Please use this identifier to cite or link to this item: http://hdl.handle.net/2122/13696
Authors: Aloisi, Marco* 
Bonaccorso, Alessandro* 
Cannavò, Flavio* 
Currenti, Gilda* 
Gambino, Salvatore* 
Title: The 24 December 2018 Eruptive Intrusion at Etna Volcano as Revealed by Multidisciplinary Continuous Deformation Networks (CGPS, Borehole Strainmeters and Tiltmeters)
Journal: Journal of Geophysical Research: Solid Earth 
Series/Report no.: / 125 (2020)
Publisher: Wiley Agu
Issue Date: Jul-2020
DOI: 10.1029/2019JB019117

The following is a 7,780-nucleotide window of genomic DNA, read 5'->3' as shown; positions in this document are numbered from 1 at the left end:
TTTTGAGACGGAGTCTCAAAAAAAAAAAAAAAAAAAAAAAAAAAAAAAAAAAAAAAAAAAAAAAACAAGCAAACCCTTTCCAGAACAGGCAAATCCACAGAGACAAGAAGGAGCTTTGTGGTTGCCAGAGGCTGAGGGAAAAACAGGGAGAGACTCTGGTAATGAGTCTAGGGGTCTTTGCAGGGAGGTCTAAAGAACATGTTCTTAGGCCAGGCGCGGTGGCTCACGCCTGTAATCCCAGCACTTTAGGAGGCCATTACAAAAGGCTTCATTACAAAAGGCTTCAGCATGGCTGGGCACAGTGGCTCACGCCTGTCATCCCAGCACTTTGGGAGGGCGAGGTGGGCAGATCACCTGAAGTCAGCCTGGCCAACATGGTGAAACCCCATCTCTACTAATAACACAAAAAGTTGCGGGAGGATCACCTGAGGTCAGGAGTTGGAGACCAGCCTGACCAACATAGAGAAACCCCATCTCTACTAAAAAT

Abstract: We have modeled the fast dike intrusion that started on 24 December 2018 at Mount Etna. The intrusion was accompanied by an intense seismicity swarm that also continued the following day. Since previous studies did not detail the overall chain of events in time during the magma ascent, here we propose a combined analytical and FEM modeling of all available continuous deformation data, focusing on the signals over 2 days (24–25 December) when the continuous deformation networks recorded clear variations directly related to the dike ascent. High‐rate GPS enabled obtaining an early and reliable source model. Borehole instruments (strainmeters and tiltmeters) highlighted clear variations, starting about 1 hr before those recorded by GPS, and moreover, made it possible to improve the dike ascent modeling. In particular, our continuous deformation data clearly revealed not one but two dikes and showed how they evolved in time. We inferred one dike that began propagating in the first kilometer above sea level, continued to rise with a maximum opening of 1.9mand increased its horizontal dimension until reaching the ground surface. Soon after, continuous deformation networks revealed a new elongated intrusion in the southern flank, matching the south shifted position of the seismic swarm. This second dike, with a thicker opening of 4.9 m, started from a depth of about −3 km (below sea level) but did not reach the ground surface. This proposed multiparametric modeling of continuous deformation data has therefore enabled disentangling the complexity of the real volcanic processes.
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